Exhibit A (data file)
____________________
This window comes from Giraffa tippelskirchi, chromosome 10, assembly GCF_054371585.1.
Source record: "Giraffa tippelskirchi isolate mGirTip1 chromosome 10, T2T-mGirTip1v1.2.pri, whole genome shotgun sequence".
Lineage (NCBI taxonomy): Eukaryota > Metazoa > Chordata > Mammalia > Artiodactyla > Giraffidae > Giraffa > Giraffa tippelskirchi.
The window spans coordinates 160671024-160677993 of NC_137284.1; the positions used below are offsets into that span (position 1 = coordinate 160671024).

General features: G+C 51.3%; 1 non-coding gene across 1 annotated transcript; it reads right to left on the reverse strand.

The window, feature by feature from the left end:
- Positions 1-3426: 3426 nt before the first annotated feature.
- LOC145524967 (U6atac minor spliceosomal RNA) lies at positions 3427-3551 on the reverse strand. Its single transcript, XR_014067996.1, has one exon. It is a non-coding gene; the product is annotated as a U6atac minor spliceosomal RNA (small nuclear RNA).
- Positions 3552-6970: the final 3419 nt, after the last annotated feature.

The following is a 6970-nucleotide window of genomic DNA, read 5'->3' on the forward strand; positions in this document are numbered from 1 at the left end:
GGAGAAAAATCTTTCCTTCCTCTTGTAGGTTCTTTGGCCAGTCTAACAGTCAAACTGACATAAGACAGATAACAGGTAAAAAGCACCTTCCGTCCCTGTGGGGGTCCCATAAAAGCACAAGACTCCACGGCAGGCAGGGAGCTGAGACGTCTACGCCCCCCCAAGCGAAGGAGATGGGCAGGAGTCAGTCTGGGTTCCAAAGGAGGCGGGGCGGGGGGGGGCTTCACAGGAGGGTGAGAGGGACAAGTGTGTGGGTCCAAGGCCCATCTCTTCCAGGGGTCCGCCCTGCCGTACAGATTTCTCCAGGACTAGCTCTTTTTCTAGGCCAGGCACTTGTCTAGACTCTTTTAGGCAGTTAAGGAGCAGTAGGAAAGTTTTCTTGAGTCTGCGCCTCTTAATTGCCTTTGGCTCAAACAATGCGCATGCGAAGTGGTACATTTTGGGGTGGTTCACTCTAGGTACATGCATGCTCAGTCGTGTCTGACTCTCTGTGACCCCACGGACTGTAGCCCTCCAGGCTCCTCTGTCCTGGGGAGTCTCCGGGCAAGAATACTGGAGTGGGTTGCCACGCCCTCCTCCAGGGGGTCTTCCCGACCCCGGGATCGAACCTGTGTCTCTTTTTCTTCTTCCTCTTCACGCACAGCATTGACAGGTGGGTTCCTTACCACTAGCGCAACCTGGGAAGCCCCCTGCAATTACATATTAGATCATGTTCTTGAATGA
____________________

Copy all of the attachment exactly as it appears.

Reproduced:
This window comes from Giraffa tippelskirchi, chromosome 10, assembly GCF_054371585.1.
Source record: "Giraffa tippelskirchi isolate mGirTip1 chromosome 10, T2T-mGirTip1v1.2.pri, whole genome shotgun sequence".
Lineage (NCBI taxonomy): Eukaryota > Metazoa > Chordata > Mammalia > Artiodactyla > Giraffidae > Giraffa > Giraffa tippelskirchi.
The window spans coordinates 160671024-160677993 of NC_137284.1; the positions used below are offsets into that span (position 1 = coordinate 160671024).

General features: G+C 51.3%; 1 non-coding gene across 1 annotated transcript; it reads right to left on the reverse strand.

The window, feature by feature from the left end:
- Positions 1-3426: 3426 nt before the first annotated feature.
- LOC145524967 (U6atac minor spliceosomal RNA) lies at positions 3427-3551 on the reverse strand. Its single transcript, XR_014067996.1, has one exon. It is a non-coding gene; the product is annotated as a U6atac minor spliceosomal RNA (small nuclear RNA).
- Positions 3552-6970: the final 3419 nt, after the last annotated feature.

The following is a 6970-nucleotide window of genomic DNA, read 5'->3' on the forward strand; positions in this document are numbered from 1 at the left end:
GGAGAAAAATCTTTCCTTCCTCTTGTAGGTTCTTTGGCCAGTCTAACAGTCAAACTGACATAAGACAGATAACAGGTAAAAAGCACCTTCCGTCCCTGTGGGGGTCCCATAAAAGCACAAGACTCCACGGCAGGCAGGGAGCTGAGACGTCTACGCCCCCCCAAGCGAAGGAGATGGGCAGGAGTCAGTCTGGGTTCCAAAGGAGGCGGGGCGGGGGGGGGCTTCACAGGAGGGTGAGAGGGACAAGTGTGTGGGTCCAAGGCCCATCTCTTCCAGGGGTCCGCCCTGCCGTACAGATTTCTCCAGGACTAGCTCTTTTTCTAGGCCAGGCACTTGTCTAGACTCTTTTAGGCAGTTAAGGAGCAGTAGGAAAGTTTTCTTGAGTCTGCGCCTCTTAATTGCCTTTGGCTCAAACAATGCGCATGCGAAGTGGTACATTTTGGGGTGGTTCACTCTAGGTACATGCATGCTCAGTCGTGTCTGACTCTCTGTGACCCCACGGACTGTAGCCCTCCAGGCTCCTCTGTCCTGGGGAGTCTCCGGGCAAGAATACTGGAGTGGGTTGCCACGCCCTCCTCCAGGGGGTCTTCCCGACCCCGGGATCGAACCTGTGTCTCTTTTTCTTCTTCCTCTTCACGCACAGCATTGACAGGTGGGTTCCTTACCACTAGCGCAACCTGGGAAGCCCCCTGCAATTACATATTAGATCATGTTCTTGAATGA